Carmen Giménez Smith received a BA in English at San Jose State University and an MFA from the Iowa Writers' Workshop. She is the author of four poetry collections, including Milk and Filth, a finalist for the 2013 National Book Critics Circle Award in poetry. She was awarded an American Book Award for her memoir Bring Down the Little Birds (2010) and the Juniper Prize for Poetry for Goodbye, Flicker (2012). She also co-edited Angels of the Americlypse: New Latin@ Writing (2014), an anthology of contemporary Latinx writing. Be Recorder will be published by Graywolf Press in 2019. She now serves on the planning committee for CantoMundo and on the board of RASA, which sponsors the Thinking Its Presence conference on race and art. She serves as the publisher of Noemi Press. She is a professor of creative writing at Virginia Tech and the poetry editor for The Nation.

Read an Excerpt

5 poems from Cruel Futures


I have thirty seconds to convince you

that when I'm not home, my verve is still

online or if I'm sleeping when you call,

sheep are grazing on yesterday's melodrama.

Does anybody know what the burning umbrella

really meant? Forget it. Tell me what you need.

Leave me a map. Leave me your net worth

for reference. Better yet, leave me more than you

ever planned. Frankly, I'm anxious your message

will be a series of blurs, that you'll garble

your confession, so I retract every last gesture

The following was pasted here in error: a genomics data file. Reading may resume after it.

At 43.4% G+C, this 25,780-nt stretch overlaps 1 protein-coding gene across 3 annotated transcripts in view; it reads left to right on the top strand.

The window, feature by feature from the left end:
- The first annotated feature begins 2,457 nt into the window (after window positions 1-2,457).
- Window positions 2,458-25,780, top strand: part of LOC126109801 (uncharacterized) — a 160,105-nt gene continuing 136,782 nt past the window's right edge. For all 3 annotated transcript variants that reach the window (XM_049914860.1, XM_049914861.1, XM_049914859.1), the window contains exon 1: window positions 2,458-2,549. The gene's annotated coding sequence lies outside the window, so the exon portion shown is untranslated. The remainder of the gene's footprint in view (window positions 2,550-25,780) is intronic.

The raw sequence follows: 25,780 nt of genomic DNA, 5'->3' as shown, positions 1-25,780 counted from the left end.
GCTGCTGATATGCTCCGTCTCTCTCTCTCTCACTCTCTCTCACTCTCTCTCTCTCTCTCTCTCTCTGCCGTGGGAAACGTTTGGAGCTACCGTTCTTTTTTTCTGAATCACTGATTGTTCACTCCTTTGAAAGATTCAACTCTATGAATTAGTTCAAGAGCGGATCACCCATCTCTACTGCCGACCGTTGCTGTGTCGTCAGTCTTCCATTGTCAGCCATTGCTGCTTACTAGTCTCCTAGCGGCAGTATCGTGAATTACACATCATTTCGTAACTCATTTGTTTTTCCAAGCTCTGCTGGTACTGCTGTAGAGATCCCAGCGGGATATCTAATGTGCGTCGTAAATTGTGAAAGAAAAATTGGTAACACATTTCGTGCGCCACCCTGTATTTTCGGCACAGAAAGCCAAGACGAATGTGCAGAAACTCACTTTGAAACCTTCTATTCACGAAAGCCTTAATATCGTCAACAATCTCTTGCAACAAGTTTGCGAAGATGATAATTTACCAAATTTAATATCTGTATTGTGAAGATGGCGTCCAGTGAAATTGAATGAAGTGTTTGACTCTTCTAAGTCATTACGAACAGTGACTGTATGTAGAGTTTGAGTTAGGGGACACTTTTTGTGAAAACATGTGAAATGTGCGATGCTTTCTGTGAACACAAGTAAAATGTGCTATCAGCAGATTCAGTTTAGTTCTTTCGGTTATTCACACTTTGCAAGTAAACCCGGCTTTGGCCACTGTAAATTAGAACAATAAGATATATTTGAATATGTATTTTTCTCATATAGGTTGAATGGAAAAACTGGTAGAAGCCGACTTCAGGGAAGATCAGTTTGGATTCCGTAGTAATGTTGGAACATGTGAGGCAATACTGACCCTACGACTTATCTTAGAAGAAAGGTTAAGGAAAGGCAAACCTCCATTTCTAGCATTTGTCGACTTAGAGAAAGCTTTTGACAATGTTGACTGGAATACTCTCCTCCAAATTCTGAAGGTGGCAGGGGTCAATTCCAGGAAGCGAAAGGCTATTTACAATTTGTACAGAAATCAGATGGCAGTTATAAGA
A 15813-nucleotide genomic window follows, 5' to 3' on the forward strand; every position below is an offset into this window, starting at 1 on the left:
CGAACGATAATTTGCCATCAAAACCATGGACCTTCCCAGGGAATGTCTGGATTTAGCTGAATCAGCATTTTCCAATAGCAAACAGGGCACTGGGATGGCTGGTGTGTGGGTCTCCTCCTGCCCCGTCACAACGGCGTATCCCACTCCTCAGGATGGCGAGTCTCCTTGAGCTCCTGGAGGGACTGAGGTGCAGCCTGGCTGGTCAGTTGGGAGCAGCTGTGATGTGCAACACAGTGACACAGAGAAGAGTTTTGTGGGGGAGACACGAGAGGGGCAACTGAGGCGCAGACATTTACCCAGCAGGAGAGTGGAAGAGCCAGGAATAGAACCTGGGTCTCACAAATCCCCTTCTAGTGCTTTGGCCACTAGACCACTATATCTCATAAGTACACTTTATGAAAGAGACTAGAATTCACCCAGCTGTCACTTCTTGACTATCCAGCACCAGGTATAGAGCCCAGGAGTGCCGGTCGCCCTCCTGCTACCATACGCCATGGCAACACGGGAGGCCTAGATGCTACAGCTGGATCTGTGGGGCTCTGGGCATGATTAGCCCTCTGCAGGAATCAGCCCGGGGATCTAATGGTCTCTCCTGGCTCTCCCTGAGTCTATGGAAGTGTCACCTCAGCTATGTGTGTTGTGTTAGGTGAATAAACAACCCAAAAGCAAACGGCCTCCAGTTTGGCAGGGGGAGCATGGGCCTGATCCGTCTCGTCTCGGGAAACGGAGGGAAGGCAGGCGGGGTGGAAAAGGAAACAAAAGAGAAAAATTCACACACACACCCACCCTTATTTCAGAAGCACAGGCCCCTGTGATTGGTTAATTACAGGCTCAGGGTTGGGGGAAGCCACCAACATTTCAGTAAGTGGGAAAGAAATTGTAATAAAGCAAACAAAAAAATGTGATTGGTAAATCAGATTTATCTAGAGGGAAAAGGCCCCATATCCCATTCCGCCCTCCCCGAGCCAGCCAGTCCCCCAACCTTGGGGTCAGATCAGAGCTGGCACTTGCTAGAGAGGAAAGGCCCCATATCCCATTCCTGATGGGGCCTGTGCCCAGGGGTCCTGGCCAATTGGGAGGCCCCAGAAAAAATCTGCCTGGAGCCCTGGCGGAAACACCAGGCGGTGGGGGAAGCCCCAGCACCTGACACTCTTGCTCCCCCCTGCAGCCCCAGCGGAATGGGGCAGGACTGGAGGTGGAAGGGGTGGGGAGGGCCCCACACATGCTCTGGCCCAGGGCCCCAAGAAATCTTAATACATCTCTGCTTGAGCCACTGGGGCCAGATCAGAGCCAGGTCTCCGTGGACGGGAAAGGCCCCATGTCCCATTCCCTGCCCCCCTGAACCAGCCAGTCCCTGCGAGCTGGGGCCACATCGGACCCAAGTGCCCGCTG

for your same retraction. The phone is in

the kitchen, but I've lost my way.


I was afraid for our little nuclear family

since we is a delicate tentacled organism

stretching a thousand light years, a vortex,

an oil spill titanic and also the bobbing

four-person submarine navigating it.

Once I feared you'd eat through me

with your eyes's wet mouth, so I held

you at arm's length. My anxiety bolstered

your will, and something like that is

this marriage. Anger in women is not

a negative emotion you said when I was

trying to implode against the flint of your

body. My cock got hard when you said that.

I'd been waiting for you since I was primordial.

Here's to another 100 years, my love, and here's

to our upload onto the same big network. We

becomes a poly-symbiotic life form that eludes

eternity and also occupies self with the stink

we make of our sloped marital bed.


I've tried to make my babies fall in love with

the surrealists, but they only want the acid pastels

of the graphic age. I gather their utterances

in my viscous cloud and echo them back in art

because they're brilliant about tomorrow.